La Botte Gardiane: Searching for my perfect black boot

Monday, June 24th 2024
||- Begin Content -||

By Lucas Nicholson.

The idea of black boots has been obsessing me for much of the past year. It must be a fairly common menswear preoccupation, given the inspiration: Marlon Brando in his black leather and bad-boy persona, most obviously. Which as a middle-class white boy who grew up on the beaches of Bournemouth, and then moved to south-west London, I obviously identify with.

But was that the kind of boot I wanted? I certainly didn’t want a smart one - I can see the appeal of a balmoral, but not when it would be the optimal choice for me. I’d always prefer a loafer or lace up.

But an engineer boot like Brando’s didn’t seem right either. That thick leather, sole and strap wasn’t my speed. Yes I have a motorbike licence, but I haven’t ridden one since I passed my test at 21 - except that one time in Ibiza when I hired a Vespa and I don’t think that counts. 

How about something sexy and sleek, like a Beatle boot? I’ve tried to do this look before with a couple of pairs of RM Williams, but it never quite worked. I was aiming for the Husbands Parisian look, but ended up divorced from reality! 

I’ve also had some ‘interesting’ experiments via eBay. There were slightly cringy side-zip boots with an oddly sharp, square toe that I wore once and then left under the bed. And some ostrich roper boots from the now defunct Larry Mahan.

Thankfully, success seems to have finally come with a boot that combines parts of all these styles, but in a rather subtle manner - from the French brand La Botte Gardiane

I’m sure some readers will be familiar with the maker but equally sure many won’t, given the low profile they generally maintain. 

La Botte Gardiane was established in 1958 in La Calmette, in the Gard region of south-west France. It began by producing work boots for the Camargue herders (basically French cowboys) as well as sandals and belts, mainly for men. It was then purchased by the current owners in 1995 and they built the modern brand.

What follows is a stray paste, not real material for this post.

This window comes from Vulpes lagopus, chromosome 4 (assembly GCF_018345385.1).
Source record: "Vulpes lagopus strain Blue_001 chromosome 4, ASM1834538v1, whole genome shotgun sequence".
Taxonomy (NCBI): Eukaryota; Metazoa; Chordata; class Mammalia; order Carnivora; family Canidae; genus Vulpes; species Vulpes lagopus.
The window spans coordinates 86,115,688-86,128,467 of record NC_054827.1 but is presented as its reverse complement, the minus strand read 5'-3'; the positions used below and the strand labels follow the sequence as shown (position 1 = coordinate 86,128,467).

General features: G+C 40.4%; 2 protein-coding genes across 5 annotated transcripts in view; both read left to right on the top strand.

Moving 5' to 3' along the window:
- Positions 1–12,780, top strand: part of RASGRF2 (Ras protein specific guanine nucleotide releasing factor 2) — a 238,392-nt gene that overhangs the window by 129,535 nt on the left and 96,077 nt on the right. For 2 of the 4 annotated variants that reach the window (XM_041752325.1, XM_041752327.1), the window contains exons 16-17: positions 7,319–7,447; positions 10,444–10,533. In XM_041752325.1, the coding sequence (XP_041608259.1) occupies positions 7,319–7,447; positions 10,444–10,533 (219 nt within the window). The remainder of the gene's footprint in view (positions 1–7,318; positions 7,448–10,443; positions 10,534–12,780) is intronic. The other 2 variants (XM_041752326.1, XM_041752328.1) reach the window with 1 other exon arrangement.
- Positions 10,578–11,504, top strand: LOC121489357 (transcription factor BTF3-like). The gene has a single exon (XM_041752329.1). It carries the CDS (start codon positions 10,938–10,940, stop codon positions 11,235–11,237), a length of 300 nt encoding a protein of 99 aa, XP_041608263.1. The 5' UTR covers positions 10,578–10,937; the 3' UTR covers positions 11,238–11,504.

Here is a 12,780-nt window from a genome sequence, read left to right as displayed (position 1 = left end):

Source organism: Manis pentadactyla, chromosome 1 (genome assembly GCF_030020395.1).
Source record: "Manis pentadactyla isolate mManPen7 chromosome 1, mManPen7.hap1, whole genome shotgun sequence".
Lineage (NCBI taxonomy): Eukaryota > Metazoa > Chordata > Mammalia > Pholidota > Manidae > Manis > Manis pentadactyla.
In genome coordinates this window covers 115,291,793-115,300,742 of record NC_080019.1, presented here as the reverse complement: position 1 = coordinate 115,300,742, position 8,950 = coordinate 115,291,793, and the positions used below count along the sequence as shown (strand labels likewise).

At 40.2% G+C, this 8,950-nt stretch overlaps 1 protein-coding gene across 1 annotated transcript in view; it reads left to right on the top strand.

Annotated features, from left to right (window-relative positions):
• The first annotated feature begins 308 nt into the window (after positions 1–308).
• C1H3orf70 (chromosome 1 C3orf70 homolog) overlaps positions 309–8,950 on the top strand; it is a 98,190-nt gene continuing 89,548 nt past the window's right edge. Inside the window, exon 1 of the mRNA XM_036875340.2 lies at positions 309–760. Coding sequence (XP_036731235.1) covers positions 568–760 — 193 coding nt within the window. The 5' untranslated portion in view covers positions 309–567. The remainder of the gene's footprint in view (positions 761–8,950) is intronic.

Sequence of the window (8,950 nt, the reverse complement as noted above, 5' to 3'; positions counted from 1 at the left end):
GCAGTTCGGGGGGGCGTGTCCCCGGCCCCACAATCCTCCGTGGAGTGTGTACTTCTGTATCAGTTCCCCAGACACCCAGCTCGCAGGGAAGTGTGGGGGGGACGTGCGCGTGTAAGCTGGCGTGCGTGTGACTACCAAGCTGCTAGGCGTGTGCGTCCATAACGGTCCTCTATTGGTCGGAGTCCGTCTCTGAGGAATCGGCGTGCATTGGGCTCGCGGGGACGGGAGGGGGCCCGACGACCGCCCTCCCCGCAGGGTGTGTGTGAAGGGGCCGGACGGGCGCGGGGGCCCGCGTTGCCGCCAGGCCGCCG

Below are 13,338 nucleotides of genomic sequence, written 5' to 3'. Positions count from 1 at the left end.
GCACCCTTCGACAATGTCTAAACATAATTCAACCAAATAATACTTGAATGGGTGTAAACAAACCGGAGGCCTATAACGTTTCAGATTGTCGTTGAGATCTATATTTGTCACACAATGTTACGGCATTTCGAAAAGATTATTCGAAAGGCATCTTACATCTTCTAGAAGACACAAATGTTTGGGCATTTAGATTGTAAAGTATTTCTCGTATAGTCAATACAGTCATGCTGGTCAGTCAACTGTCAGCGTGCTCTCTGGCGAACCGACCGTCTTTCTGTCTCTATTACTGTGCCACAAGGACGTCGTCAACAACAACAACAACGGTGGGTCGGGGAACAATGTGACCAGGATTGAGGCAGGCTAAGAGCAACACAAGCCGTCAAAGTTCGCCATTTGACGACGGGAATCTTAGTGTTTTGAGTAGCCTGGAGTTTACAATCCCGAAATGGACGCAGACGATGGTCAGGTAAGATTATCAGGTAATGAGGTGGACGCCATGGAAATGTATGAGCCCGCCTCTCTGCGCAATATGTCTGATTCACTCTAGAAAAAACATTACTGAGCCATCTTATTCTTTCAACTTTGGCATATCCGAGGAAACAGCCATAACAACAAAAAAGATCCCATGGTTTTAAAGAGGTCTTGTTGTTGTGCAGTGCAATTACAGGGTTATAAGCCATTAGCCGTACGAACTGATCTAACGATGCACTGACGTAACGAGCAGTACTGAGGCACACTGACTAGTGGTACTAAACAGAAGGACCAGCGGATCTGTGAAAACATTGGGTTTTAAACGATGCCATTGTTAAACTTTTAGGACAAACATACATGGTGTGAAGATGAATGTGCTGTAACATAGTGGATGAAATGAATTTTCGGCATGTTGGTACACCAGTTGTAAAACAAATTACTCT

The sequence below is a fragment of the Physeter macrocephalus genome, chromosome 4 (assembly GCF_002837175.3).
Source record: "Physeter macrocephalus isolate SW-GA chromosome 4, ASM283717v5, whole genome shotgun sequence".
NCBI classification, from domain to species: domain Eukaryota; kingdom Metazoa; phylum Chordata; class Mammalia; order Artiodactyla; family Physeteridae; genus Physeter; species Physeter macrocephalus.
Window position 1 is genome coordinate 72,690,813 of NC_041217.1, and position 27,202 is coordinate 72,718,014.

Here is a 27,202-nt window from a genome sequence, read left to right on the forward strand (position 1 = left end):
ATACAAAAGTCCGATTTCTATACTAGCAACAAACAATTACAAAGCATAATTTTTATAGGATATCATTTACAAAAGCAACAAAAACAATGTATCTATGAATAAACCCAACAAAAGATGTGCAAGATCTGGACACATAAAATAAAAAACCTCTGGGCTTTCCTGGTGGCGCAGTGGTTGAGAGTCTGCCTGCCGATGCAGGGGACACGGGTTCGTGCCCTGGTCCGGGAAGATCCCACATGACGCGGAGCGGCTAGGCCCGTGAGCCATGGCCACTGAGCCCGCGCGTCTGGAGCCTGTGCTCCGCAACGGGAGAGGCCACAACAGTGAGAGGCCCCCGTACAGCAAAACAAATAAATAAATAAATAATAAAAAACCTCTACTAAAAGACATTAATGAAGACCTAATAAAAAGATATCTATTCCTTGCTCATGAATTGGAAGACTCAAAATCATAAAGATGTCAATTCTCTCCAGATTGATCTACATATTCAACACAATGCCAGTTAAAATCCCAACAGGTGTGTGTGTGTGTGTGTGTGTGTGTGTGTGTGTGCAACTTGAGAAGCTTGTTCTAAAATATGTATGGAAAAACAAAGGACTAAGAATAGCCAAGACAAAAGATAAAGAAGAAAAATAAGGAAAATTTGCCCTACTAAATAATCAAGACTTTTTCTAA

There are four stores in France: two in Paris and two in the south, directly at the workshop and in Saintes Maries de la Mer. There are some stockists globally, from Korea to the USA, but the main offering is online.

La Botte Gardiane makes everything on site and to order, but it takes only two weeks to make standard styles, and you can select various aspects. This includes - impressively - adding or removing arch support and changing small things on the last, such as widening the forefoot or slimming the heel. You can also set the height, which is very useful in a boot for those of different heights.

There’s an additional fee of around £45 to select these options, but if you have trouble fitting boots it will certainly be worth it.

My choice was the Terence boot (above, £316). It had all the obvious style points I wanted: above the ankle, round toe, slightly stacked heel, plus a side zip that meant it had shape through the ankle and held my foot in place (a major gripe with roper boots).

More importantly, it seemed to hit that sweet spot between my different style references. It was a casual boot but but a little refined, a little more - dare I say it - sexy. Apparently the style is a contemporary version of their classic 1950s boot, the most obvious update being the side zip, intended to give that greater hold on the foot.

Being incredibly excited when the boots arrived, I unzipped them, slid straight in and left the house with reckless abandon. The soft leather and ergonomic last performed admirably - I can’t think of another pair of boots, bar soft suede chukkas, that have provided such immediate comfort.

Over 12,000 steps later, my feet were slightly weary but not bruised or blistered in the way they would be with most new shoes. The half rubber sole and oily leather also makes them immediately weatherproof.

I was impressed with the quality and style elsewhere too. The calf leather has a nice waxy-ness that gives it a more matte look than a dressy black boot, and it makes it a better partner to jeans and more workwear/rugged looks. 

I took my normal size, 10.5 (45). I didn’t go for any alterations on the shape, as while I do have slightly wide toes, the last sounded roomy enough to accommodate them. Having worn the boots now, I would probably take some further arch support on future orders, but it was interesting to try the standard fit for the purposes of this article.

The boots are Blake constructed and La Botte Gardiane offer a resoling service and a full reconditioning service. Changing the heel and rubber piece of the sole costs €45, while a full resole with new heels and insole costs €156, and takes about a month. 

The company seems to be excellent value. It’s slightly below the quality PS normally covers and I understand that some of the boots might not be to everyone’s taste. But the styles and the manner of making come from its genuine heritage. Some other styles also look interesting, including casual sandals and some “slippers” that look like they could be quite chic with a smarter look. They also make a range of leather bags that I’ve only seen briefly but seem to have a nice, minimal style.